so many books releasing and so many in the works, are you a full time writer?
Yes, when I’m not also a marketer, designer, blogger, networker, etc. But I
would consider myself a fulltime novelist, even if that doesn’t always mean
How long does it usually take you to write a single book in the series?
Anywhere from two to six months, I think. At least for the rough draft. I try
to draft as quickly as possible and allow myself time for polish and revision.
I have written full-length novels in two months before (and Goddess Tithe
was drafted in under two weeks!). I believe the longest I’ve taken over a novel
is six months, though. I rather expect book eight will take me longer since
it’s the most complicated plot I’ve tackled yet.
What’s your view on e-books and the new publishing revolution? Any e-book only
plans in your future?
I am a big fan of e-books! I still read primarily paperback, but that’s more
force of habit than anything. I got my first e-reader last year and am slowly
building up a nice little e-book library. And I absolutely intend for all my
books to be available in paperback and e-book! Goddess Tithe was
primarily an e-book experiment, but my fans wanted a paperback version too, and
it sells pretty well in both.
But yes, e-books
are awesome. What a wonderful way to get work out to so many more readers! My
international audience would never be what it is today without the blessing of
Something must have inspired you or intrigued you to become a writer. What was
your favorite book as a teen or child?
As a child, my favorite book was Felix Salten’s Bambi … which is not to
be confused with the Disney movie! A dark, beautifully written tale, and not
really as appropriate for children as I remembered (this I discovered upon a
recent re-reading). But I was fascinated with that book as a child, and I read
it more times than I can recall!
As a teen, Robin
McKinley’s Beauty was definitely high up on the list. I didn’t discover
Megan Whalen Turner’s Queen’s Thief series until my late teens, but I’m going slip
that onto the list too.
What were some of the challenges for you writing your book?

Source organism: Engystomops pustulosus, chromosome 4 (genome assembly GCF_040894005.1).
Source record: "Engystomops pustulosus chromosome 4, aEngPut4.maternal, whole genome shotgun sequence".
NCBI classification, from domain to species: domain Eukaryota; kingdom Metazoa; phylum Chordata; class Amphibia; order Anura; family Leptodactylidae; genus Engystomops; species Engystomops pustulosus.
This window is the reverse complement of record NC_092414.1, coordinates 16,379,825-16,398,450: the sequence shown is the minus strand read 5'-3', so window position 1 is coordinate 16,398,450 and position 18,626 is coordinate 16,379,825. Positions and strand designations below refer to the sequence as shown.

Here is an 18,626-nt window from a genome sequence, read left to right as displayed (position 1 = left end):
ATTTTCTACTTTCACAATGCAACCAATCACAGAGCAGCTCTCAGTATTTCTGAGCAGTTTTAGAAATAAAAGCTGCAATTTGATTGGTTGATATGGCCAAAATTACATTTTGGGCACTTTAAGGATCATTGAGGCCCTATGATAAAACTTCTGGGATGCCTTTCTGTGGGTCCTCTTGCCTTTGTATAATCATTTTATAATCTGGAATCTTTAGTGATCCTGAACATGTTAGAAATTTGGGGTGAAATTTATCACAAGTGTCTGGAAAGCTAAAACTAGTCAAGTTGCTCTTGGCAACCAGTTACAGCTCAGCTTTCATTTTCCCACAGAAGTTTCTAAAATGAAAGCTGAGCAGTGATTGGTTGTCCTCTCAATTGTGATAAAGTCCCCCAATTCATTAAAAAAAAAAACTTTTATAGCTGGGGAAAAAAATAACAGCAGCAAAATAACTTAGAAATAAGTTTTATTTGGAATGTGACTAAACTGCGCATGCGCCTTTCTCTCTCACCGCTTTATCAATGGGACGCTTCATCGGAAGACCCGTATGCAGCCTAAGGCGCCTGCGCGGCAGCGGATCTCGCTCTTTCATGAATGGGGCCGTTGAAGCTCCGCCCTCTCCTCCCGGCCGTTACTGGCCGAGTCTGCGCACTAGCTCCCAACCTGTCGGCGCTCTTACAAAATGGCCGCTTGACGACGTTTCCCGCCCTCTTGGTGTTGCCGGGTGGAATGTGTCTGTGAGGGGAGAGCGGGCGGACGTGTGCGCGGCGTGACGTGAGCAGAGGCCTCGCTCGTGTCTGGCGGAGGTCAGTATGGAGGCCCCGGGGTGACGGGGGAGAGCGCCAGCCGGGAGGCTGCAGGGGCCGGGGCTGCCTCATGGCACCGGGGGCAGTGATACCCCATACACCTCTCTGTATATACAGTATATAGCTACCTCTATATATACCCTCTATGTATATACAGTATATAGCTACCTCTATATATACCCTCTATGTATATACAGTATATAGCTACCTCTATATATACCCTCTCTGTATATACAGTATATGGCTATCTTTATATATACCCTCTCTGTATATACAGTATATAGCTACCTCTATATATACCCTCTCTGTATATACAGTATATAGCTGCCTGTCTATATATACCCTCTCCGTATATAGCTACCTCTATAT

Beginnings are always tough for me, and Shadow Hand was particularly
difficult to begin. It picks up where both Book 3 and Book 5 of my
series leave off, but those two books are set in completely different periods
of history, separated by approximately 1500 years. So finding the right place
to start—a place that will work at least decently well for new readers
as well as for established fans of the series—was definitely a challenge. I
think I’d written more than half the book before the right beginning finally
came to me.
But I shouldn’t
complain. Beginnings are almost always the hardest part of drafting for me.
Once I get into the meat of the story, everything tends to smooth out, at least
from the creative point-of-view.
Brock: What do you want readers to take away from Shadow Hand?
This book, like all of my books, is a story of undeserved grace. My characters
are flawed people—their internal struggles are as great, sometimes greater,
than the external struggles they face. They never discover innate brilliance or
magical powers that suddenly enable them to conquer all odds. What they
discover is grace. What they discover is the triumph of brokenness. And this is
what I hope my readers will take away: We don’t need to be epic heroes. God
chooses the humble things of this world to shame the proud.
Wow I love how you put that. It’s clear that your stories bring forth your
Christian beliefs. In what ways does your faith impact how you approach
I never go into any of my stories with a set message or moral in mind. I never
intend to write allegorical themes. But I treat my work as the truest form of
worship in my life. As a form of worship, the storytelling keeps me open to
God’s leading, keeps drawing me back to my knees in prayer. It never ceases to
amaze me how God will speak to me through the stories I create, and then speak
beyond me to the readers for whom I write.
Now for a few fun tidbits. Favorite place to vacation and why?
I do love to go back up to Minocqua, Wisconsin (in the summertime), to see my
family. They live in a beautiful log house on a lake, so I get family time and
resort-vacation time all rolled into one!
But the number
one place I want to vacation is Sri Lanka, my husband’s home country.
Really looking forward to going back there with him one day!
Do you have a particular drink or food you consume when you write?
Ceylon Tea. Strong, black Ceylon tea with a little cream and a little sugar,
proper British fashion. This is the beverage of choice, and has been for many
years now. (I don’t go in for those fruity or green teas, no, sir! It’s good
black Ceylon tea from the mountain plantations of Sri Lanka for this cookie!)
As for food, I
tend to go on “food kicks” during which I only want one snack food for
weeks, get sick of it for years, and move on to the next one. Currently, I like
pickles (which, no, don’t go well with the tea). A few months ago it was
samosas. A few months before that it was fresh avocado on crackers. A few
months before that it was peanut-butter-and-honey sandwiches. You get the idea.
But the tea is a constant!
thanks so much, you certainly made me chuckle as well as provided great insight
into the world of your writing and stories. I know I’m looking forward to your